Colombia’s presidential candidates disagree on how to promote peace, stimulate the economy and curb corruption.
Other issues that require attention are drug trafficking and a worsening crisis in neighboring Venezuela.
The ongoing peace process with the FARC is one of the most hotly debated issues in the country.
The violence perpetuated by leftist guerrillas, right-wing paramilitaries and state forces has virtually destroyed the country’s social fabric and has left millions of victims.
A year and a half after peace was signed, the country has yet to see truth, justice and reconciliation. Most of the arms may have been laid down, but the divisions between left and right, rich and poor and urban and rural are as deep as ever.
The peace process is particularly complicated because the countless war crimes implicate not just guerrillas, but also many of the country’s political leaders.
Conservative front-runner Ivan Duque has consistently opposed the peace process. Many of his political patrons have been accused of war crimes.
How to revive Colombia’s economy after a devastating collapse of commodity prices in 2014 has become one of the most interesting public debates.
Colombia’s high unemployment rate – Brazil is the only Latin American nation which tops it – make economic development of the country a top priority for many.
Leftist candidate Gustavo Petro has proposed to move away from oil and mining, and stimulate agriculture and the service sector. But his plans have been widely criticized for failing to adequately clarify how he would maintain a stable economy while discouraging the fossil fuel industry.
Liberal Humberto de la Calle and centrist Sergio Fajardo also want to diversify the economy, mainly by increasing investment in education.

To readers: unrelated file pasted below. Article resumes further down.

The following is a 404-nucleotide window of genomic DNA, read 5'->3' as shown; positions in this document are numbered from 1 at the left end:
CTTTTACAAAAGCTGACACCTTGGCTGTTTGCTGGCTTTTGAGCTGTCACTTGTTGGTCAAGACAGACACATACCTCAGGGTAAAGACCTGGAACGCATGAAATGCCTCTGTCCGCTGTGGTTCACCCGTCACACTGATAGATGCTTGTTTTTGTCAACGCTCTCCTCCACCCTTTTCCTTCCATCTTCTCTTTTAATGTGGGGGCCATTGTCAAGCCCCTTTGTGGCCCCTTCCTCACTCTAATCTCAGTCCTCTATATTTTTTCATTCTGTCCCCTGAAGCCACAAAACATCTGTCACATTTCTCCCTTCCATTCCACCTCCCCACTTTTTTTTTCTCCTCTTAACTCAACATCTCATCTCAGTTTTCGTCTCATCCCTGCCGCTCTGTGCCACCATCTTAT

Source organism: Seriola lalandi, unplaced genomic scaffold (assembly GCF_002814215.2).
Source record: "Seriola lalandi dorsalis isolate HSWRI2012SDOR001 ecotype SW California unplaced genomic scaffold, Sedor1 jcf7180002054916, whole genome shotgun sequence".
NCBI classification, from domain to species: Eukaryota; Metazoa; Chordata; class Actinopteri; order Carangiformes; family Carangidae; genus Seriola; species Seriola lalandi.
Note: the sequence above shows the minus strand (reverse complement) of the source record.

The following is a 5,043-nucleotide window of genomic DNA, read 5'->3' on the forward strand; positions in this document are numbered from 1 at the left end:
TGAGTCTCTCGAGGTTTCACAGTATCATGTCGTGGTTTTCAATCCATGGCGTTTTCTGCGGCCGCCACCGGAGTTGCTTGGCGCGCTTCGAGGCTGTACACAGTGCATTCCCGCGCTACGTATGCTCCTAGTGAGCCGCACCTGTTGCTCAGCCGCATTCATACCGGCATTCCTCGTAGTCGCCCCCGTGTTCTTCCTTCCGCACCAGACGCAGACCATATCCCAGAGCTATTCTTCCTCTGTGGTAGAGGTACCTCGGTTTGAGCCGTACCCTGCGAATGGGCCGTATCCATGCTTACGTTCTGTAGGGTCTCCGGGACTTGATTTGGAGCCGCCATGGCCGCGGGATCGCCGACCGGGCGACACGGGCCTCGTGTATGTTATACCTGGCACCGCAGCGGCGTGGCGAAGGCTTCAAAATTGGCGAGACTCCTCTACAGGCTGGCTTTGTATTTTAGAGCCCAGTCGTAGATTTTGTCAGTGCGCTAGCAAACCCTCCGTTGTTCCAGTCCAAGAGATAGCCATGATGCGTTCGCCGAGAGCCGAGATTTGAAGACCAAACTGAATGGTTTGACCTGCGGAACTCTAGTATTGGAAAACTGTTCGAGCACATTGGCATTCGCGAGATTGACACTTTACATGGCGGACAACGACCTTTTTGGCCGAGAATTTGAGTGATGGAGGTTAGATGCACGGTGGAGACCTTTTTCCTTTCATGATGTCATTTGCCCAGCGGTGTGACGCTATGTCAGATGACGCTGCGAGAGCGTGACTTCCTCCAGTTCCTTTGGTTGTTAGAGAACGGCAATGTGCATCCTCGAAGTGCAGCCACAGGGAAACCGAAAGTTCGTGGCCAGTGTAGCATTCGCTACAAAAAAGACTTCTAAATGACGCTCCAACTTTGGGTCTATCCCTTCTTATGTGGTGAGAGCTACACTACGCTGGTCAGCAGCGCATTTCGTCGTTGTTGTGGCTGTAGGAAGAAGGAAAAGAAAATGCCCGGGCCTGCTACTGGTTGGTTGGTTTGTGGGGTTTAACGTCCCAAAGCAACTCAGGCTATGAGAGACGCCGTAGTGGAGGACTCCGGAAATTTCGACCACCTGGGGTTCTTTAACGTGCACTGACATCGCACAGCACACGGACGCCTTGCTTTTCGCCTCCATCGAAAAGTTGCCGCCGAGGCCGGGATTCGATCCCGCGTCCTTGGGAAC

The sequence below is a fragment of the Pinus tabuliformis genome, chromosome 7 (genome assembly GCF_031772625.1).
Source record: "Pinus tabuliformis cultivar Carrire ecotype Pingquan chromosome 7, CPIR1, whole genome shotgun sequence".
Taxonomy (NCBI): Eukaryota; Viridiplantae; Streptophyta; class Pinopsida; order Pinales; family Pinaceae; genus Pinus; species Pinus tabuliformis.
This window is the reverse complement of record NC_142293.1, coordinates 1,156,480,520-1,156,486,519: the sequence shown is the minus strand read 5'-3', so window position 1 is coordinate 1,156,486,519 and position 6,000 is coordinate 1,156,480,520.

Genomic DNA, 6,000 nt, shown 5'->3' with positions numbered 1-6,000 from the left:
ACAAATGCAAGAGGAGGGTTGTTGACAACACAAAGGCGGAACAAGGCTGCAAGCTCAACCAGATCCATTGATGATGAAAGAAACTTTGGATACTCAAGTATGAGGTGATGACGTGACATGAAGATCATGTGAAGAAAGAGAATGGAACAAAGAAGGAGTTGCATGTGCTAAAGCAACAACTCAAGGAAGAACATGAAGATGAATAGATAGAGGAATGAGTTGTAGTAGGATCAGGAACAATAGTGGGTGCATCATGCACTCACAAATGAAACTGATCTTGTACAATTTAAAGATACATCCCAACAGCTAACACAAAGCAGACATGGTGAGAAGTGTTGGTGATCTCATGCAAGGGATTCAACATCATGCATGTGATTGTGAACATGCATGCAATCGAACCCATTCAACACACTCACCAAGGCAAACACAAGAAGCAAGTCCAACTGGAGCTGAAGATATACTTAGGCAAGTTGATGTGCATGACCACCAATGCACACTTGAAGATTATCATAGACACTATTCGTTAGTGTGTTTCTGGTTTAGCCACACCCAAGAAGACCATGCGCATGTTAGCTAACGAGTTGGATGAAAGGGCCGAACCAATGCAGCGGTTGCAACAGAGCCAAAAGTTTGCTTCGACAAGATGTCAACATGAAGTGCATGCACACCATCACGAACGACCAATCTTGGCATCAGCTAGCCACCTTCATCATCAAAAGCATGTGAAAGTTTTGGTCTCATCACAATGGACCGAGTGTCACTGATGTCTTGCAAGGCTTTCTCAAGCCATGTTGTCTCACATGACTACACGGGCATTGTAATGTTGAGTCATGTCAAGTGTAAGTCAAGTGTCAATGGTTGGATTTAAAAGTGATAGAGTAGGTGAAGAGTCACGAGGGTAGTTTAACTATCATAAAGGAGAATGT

Duque and center-right candidate German Vargas have proposed to continue promoting the fossil fuel industry in order to have the revenue necessary for an eventual diversification of the economy.
The conservatives have opposed much of the social investment proposed by Petro, claiming that this could spur an economic crisis similar to that of Venezuela.
A succession of corruption scandals that have hit Colombia over the past years have severely damaged public confidence in the country’s public institutions and political leaders.
More than ever, this has put corruption on top of the public agenda. Petro and Fajardo have long opposed corruption and have been most adamant in putting the criminal practice on the political agenda.
Their campaigning has damaged the chances for Vargas, who has been associated with much of the corruption practices that have long crippled public administration.
There are also differences between Fajardo and Petro; while Petro has promised to aggressively combat corruption, Fajardo has stressed that by running a clean government, this practice will gradually be phased out of politics.
The fight against drug trafficking and the groups that are financed by it also show an interesting difference in opinion between the candidates.
As part of the peace process, outgoing President Juan Manuel Santos has promoted far-reaching land reform and investments in infrastructure in neglected regions to stimulate the legal economy.
But this policy has been opposed by large landowners. The slow implementation has allowed a surge in coca cultivation.
While Fajardo, De la Calle and Petro seek to strengthen efforts to use economic development to reduce dependency on the illegal economy, Vargas and Duque have proposed a return to repressive policies preferred by the United States.
Another issue is how to deal with the coca crop itself. Fajardo, De la Calle and Petro are all in favour of substitution, replacing the crop with another profitable plant. Vargas and Duque want to forcibly eradicate the crop with methods such as aerial spraying, which has previously been proven to be ineffective.
The apparent collapse of the state in Venezuela is causing a humanitarian crisis in Colombia and has provided the country’s far-right with the perfect excuse to embark on an anti-communist fear-mongering campaign.
All candidates have vowed to attend the estimated million refugees that have flocked to Colombia. None of the candidates have claimed to know the solution to the unprecedented crisis which has seen chaos at the border with ELN rebels recruiting disenfranchised Venezuelans.
The candidates have also been united in rejecting the government of authoritarian Venezuelan President Nicolas Maduro, who won a second six-year term following allegations of a “sham” election.